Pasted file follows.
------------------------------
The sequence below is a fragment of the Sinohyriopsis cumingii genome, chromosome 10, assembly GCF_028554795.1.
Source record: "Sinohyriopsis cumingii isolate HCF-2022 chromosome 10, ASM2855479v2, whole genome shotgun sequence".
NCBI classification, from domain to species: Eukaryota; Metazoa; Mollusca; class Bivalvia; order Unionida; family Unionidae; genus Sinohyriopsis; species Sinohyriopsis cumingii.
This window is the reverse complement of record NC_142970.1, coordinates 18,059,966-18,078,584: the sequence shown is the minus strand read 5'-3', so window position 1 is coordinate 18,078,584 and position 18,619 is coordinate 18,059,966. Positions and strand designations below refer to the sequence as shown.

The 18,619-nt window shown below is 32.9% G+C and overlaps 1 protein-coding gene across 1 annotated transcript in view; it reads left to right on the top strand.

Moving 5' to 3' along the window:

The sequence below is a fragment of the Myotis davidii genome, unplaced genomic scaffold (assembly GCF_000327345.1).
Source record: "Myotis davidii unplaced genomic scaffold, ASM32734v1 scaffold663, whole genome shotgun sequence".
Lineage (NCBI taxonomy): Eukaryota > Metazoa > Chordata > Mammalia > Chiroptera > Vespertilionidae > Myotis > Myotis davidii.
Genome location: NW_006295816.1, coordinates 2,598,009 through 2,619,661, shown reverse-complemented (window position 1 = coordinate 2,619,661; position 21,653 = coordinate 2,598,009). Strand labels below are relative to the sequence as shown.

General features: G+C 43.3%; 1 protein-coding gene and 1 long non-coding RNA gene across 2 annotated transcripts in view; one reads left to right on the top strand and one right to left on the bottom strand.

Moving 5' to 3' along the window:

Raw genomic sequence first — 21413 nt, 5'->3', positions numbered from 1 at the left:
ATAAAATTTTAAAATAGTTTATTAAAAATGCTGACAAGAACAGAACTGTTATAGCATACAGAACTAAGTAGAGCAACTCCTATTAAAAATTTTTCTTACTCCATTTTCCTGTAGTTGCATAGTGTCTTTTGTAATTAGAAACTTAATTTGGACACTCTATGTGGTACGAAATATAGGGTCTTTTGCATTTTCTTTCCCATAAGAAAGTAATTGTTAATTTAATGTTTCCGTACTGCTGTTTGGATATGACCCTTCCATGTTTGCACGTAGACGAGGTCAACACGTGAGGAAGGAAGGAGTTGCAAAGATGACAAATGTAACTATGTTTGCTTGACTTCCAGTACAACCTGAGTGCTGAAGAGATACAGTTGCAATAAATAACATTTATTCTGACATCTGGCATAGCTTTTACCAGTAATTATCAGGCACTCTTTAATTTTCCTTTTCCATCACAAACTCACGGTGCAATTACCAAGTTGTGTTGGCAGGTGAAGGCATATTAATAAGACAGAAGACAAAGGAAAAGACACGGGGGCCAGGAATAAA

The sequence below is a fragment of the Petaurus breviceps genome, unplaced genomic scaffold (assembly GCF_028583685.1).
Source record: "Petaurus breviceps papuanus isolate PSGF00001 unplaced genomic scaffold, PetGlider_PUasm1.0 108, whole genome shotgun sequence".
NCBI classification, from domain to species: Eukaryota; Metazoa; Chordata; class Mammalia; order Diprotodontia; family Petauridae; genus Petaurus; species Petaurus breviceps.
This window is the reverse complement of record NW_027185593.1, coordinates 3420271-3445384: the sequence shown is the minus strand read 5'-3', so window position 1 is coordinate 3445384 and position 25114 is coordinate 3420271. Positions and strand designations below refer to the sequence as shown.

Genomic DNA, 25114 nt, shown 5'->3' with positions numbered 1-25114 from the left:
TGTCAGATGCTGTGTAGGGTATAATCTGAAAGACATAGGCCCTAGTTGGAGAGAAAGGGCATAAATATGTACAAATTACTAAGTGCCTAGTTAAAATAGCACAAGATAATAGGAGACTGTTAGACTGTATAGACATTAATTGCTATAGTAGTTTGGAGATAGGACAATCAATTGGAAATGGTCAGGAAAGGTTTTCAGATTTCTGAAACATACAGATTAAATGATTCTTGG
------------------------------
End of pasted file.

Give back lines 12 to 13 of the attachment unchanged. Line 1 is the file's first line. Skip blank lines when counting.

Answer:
Moving 5' to 3' along the window:

Raw genomic sequence first — 21413 nt, 5'->3', positions numbered from 1 at the left: